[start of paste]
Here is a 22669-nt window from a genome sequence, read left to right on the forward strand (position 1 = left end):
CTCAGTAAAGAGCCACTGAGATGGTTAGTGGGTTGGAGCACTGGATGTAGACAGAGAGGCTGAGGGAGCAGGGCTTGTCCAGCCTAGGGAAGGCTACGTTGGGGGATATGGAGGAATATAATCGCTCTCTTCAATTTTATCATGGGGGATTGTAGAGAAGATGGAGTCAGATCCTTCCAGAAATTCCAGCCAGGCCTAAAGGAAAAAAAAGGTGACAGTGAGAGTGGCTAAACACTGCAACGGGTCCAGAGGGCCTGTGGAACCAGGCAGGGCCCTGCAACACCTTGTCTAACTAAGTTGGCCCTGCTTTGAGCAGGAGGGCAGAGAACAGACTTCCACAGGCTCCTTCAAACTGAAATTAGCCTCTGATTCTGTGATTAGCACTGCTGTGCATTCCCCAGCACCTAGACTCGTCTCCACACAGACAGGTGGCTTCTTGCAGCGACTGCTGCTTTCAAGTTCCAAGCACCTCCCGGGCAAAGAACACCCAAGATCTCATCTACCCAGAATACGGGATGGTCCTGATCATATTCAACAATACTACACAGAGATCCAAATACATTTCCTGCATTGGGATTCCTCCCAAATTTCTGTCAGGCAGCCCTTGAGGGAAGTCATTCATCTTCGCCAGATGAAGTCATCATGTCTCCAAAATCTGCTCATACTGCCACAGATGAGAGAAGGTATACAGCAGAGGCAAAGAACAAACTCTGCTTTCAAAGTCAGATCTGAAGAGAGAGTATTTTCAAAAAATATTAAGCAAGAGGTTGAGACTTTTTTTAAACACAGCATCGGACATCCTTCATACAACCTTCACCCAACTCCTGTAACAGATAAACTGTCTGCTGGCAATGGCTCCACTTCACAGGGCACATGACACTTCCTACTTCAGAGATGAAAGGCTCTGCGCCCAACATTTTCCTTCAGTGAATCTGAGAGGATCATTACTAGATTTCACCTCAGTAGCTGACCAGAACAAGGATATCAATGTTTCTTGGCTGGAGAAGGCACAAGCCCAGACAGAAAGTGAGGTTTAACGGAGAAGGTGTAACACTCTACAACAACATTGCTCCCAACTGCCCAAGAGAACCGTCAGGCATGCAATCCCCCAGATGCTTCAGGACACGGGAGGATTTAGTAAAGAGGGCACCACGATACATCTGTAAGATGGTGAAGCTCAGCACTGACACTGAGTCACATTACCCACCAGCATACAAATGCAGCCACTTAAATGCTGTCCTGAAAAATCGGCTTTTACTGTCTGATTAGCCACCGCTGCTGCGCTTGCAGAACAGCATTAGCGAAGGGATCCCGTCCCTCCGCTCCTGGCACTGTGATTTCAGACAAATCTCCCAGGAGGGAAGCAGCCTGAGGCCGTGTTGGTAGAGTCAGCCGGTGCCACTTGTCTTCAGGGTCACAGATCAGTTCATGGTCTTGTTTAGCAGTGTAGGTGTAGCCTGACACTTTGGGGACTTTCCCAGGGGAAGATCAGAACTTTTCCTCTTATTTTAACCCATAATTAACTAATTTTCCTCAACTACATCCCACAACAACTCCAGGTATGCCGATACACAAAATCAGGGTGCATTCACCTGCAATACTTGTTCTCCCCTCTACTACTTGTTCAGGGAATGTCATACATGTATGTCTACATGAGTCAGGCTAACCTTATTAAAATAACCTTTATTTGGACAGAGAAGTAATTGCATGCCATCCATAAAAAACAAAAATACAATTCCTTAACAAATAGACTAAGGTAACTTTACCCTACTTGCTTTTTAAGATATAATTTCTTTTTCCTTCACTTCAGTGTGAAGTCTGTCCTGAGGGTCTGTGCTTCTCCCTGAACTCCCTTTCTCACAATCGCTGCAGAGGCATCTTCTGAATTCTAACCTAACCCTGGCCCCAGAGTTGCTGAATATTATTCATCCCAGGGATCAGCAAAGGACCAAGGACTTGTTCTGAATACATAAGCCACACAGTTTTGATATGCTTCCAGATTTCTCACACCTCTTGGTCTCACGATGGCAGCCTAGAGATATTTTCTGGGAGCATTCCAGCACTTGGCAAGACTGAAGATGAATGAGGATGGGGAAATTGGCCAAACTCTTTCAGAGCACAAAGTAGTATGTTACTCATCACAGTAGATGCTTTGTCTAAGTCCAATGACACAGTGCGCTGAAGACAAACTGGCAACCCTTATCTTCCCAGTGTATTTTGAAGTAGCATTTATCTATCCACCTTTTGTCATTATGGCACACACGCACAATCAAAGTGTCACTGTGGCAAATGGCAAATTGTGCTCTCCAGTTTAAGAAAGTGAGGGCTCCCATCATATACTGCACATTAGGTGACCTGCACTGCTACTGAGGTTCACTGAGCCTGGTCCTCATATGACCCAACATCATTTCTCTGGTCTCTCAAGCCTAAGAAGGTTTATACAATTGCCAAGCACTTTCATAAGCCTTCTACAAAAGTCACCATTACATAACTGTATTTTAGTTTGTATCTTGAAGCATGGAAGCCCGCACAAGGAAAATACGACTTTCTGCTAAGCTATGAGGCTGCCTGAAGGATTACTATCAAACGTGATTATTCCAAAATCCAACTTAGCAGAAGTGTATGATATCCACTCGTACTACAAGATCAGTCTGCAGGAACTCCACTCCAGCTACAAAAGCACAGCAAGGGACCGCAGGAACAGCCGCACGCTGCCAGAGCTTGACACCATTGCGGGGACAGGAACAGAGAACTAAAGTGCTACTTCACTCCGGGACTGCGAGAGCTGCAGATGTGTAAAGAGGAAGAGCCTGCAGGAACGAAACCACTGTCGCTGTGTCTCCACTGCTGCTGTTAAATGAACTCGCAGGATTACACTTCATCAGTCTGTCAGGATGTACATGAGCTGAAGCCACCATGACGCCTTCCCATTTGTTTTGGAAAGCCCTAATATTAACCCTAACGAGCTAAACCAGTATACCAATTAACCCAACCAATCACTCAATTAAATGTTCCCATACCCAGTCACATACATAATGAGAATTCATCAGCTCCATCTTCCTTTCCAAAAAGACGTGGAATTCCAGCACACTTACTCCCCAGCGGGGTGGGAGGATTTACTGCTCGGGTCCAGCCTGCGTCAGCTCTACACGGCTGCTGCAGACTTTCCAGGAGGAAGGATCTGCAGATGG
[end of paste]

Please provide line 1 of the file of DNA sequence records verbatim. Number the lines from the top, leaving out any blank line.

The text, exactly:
Here is a 22669-nt window from a genome sequence, read left to right on the forward strand (position 1 = left end):